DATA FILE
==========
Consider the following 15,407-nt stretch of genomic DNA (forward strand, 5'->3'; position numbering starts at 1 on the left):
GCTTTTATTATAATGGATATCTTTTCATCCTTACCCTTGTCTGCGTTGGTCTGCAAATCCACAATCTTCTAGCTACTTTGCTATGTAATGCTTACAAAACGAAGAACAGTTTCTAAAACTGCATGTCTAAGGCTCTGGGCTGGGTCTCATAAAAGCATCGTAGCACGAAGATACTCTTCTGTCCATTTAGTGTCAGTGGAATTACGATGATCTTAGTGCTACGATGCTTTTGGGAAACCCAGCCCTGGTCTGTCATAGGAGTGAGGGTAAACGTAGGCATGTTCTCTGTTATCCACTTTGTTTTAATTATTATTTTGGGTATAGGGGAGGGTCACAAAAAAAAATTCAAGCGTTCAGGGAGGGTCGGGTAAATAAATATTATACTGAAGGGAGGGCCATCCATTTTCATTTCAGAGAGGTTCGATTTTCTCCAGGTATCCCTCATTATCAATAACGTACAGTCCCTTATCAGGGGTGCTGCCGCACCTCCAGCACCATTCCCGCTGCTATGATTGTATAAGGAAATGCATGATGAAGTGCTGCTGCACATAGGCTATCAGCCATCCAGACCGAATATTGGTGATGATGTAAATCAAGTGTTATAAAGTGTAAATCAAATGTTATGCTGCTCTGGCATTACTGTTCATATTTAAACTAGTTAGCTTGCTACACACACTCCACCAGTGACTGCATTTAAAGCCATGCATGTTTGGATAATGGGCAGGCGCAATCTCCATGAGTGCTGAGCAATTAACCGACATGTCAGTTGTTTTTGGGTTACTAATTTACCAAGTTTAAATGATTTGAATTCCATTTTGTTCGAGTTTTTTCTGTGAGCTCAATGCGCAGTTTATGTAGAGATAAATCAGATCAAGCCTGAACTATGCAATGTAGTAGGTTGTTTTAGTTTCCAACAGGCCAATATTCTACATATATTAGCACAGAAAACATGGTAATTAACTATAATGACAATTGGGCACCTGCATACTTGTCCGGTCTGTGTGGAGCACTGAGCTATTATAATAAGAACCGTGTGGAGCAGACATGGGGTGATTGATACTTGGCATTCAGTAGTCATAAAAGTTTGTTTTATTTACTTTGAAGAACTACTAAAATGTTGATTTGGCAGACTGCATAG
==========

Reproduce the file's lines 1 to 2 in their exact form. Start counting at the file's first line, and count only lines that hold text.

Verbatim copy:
Consider the following 15,407-nt stretch of genomic DNA (forward strand, 5'->3'; position numbering starts at 1 on the left):
GCTTTTATTATAATGGATATCTTTTCATCCTTACCCTTGTCTGCGTTGGTCTGCAAATCCACAATCTTCTAGCTACTTTGCTATGTAATGCTTACAAAACGAAGAACAGTTTCTAAAACTGCATGTCTAAGGCTCTGGGCTGGGTCTCATAAAAGCATCGTAGCACGAAGATACTCTTCTGTCCATTTAGTGTCAGTGGAATTACGATGATCTTAGTGCTACGATGCTTTTGGGAAACCCAGCCCTGGTCTGTCATAGGAGTGAGGGTAAACGTAGGCATGTTCTCTGTTATCCACTTTGTTTTAATTATTATTTTGGGTATAGGGGAGGGTCACAAAAAAAAATTCAAGCGTTCAGGGAGGGTCGGGTAAATAAATATTATACTGAAGGGAGGGCCATCCATTTTCATTTCAGAGAGGTTCGATTTTCTCCAGGTATCCCTCATTATCAATAACGTACAGTCCCTTATCAGGGGTGCTGCCGCACCTCCAGCACCATTCCCGCTGCTATGATTGTATAAGGAAATGCATGATGAAGTGCTGCTGCACATAGGCTATCAGCCATCCAGACCGAATATTGGTGATGATGTAAATCAAGTGTTATAAAGTGTAAATCAAATGTTATGCTGCTCTGGCATTACTGTTCATATTTAAACTAGTTAGCTTGCTACACACACTCCACCAGTGACTGCATTTAAAGCCATGCATGTTTGGATAATGGGCAGGCGCAATCTCCATGAGTGCTGAGCAATTAACCGACATGTCAGTTGTTTTTGGGTTACTAATTTACCAAGTTTAAATGATTTGAATTCCATTTTGTTCGAGTTTTTTCTGTGAGCTCAATGCGCAGTTTATGTAGAGATAAATCAGATCAAGCCTGAACTATGCAATGTAGTAGGTTGTTTTAGTTTCCAACAGGCCAATATTCTACATATATTAGCACAGAAAACATGGTAATTAACTATAATGACAATTGGGCACCTGCATACTTGTCCGGTCTGTGTGGAGCACTGAGCTATTATAATAAGAACCGTGTGGAGCAGACATGGGGTGATTGATACTTGGCATTCAGTAGTCATAAAAGTTTGTTTTATTTACTTTGAAGAACTACTAAAATGTTGATTTGGCAGACTGCATAG